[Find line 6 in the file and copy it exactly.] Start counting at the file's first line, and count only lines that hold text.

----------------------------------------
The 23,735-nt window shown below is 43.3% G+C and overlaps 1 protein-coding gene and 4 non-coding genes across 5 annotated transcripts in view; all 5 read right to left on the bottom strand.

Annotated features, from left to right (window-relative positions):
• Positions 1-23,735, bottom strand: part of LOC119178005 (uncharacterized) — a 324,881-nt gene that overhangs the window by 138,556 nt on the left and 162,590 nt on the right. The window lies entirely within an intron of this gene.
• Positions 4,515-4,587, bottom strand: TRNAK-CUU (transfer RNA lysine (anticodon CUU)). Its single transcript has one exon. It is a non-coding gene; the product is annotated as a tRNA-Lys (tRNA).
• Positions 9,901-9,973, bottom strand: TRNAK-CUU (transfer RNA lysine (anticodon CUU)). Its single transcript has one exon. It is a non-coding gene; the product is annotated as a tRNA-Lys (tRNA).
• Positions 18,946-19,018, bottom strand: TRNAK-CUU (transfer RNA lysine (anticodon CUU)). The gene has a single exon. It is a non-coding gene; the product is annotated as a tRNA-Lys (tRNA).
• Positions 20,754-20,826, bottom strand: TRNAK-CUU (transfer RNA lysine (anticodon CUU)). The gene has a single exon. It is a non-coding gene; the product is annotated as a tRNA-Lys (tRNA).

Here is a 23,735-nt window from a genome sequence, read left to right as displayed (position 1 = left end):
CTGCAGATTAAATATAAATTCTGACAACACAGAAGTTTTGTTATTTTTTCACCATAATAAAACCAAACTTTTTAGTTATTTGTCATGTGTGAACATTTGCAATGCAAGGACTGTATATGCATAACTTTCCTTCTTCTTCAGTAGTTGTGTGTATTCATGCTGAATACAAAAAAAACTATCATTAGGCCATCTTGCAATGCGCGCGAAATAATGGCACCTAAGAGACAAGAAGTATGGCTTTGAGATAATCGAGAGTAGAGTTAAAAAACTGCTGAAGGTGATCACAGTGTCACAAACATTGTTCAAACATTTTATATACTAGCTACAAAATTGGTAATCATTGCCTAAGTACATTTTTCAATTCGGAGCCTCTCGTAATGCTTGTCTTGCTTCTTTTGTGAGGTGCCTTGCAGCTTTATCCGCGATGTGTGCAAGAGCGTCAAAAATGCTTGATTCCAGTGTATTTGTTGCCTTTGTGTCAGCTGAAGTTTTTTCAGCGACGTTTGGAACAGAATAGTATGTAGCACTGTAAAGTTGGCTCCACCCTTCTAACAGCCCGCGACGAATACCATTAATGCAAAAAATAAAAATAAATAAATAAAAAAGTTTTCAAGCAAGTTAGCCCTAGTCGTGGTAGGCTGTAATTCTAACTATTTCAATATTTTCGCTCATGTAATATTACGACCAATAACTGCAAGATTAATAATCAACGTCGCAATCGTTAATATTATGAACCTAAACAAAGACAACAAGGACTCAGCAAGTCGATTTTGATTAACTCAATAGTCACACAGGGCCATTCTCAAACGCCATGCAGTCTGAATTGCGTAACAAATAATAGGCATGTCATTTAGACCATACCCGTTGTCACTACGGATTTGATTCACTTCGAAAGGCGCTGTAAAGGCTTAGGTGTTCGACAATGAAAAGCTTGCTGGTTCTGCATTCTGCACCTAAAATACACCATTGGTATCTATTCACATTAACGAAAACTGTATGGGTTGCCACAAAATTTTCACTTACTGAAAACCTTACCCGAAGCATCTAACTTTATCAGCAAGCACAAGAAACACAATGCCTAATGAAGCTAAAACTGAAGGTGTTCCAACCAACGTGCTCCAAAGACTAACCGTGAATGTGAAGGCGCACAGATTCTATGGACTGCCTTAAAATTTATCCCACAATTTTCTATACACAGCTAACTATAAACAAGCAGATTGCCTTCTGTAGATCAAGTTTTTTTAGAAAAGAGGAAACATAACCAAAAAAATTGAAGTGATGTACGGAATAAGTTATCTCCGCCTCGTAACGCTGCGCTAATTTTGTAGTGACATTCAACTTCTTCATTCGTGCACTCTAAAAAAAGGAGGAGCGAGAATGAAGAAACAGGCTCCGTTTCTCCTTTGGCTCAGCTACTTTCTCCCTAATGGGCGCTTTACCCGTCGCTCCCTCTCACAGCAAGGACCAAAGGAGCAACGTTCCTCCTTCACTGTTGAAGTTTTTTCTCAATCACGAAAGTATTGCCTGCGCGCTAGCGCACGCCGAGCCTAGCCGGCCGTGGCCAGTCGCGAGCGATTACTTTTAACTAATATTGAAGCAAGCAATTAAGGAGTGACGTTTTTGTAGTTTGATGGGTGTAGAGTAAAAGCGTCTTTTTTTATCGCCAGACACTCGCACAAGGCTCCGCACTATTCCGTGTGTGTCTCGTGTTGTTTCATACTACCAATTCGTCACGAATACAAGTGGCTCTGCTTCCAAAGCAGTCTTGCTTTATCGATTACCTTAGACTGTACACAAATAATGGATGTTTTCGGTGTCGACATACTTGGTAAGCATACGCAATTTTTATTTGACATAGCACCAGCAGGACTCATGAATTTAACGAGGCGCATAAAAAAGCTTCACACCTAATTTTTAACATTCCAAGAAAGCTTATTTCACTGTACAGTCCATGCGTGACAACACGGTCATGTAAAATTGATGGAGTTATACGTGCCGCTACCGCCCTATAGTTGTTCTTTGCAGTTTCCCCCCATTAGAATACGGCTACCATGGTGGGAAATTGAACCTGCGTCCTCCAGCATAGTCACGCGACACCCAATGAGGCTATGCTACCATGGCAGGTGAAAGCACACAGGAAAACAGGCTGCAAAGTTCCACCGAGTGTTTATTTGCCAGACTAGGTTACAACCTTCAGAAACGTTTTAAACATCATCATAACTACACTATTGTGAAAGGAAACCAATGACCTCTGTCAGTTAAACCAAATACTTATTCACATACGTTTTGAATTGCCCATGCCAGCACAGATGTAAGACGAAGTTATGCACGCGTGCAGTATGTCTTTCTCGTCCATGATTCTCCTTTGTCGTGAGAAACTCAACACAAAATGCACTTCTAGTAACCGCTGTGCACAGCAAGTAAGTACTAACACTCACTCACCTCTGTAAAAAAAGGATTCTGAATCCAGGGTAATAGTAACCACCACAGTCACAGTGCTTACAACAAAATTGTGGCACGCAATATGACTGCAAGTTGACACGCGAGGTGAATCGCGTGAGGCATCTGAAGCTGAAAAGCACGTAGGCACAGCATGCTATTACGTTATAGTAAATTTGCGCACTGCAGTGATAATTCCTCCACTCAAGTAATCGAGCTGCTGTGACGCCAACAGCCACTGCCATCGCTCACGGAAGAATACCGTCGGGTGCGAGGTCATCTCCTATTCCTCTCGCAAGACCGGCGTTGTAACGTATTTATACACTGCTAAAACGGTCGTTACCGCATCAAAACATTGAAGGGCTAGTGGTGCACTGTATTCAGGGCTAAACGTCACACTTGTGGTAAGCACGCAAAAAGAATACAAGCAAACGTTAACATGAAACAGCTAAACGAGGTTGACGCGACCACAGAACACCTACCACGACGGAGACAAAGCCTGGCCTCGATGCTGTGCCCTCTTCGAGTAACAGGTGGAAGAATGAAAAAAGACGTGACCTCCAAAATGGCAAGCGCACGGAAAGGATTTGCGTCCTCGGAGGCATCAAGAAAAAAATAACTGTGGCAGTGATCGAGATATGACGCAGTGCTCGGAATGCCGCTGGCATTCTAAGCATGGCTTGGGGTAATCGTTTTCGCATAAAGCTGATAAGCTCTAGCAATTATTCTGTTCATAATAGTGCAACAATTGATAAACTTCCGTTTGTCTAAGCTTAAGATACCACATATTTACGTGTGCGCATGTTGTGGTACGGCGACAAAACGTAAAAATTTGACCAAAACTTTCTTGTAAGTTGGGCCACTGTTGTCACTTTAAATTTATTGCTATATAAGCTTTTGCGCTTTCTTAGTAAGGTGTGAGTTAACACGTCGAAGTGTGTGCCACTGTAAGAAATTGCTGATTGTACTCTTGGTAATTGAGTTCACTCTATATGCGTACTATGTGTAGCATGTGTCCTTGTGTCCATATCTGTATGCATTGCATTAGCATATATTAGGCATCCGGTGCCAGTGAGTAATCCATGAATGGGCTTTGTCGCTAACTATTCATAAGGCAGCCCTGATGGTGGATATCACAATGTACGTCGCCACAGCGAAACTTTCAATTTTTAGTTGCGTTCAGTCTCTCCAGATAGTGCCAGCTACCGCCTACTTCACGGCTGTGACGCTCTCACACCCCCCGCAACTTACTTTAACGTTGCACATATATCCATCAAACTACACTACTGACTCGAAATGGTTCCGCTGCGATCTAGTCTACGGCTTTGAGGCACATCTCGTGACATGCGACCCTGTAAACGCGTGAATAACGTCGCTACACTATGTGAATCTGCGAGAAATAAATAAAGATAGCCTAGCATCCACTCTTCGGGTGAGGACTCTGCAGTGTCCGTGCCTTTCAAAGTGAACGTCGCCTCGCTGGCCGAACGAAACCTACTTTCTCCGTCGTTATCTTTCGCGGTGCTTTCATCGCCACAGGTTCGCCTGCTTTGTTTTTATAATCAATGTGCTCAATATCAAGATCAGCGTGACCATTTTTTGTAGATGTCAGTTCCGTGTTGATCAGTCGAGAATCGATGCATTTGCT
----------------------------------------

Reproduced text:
• Positions 18,946-19,018, bottom strand: TRNAK-CUU (transfer RNA lysine (anticodon CUU)). The gene has a single exon. It is a non-coding gene; the product is annotated as a tRNA-Lys (tRNA).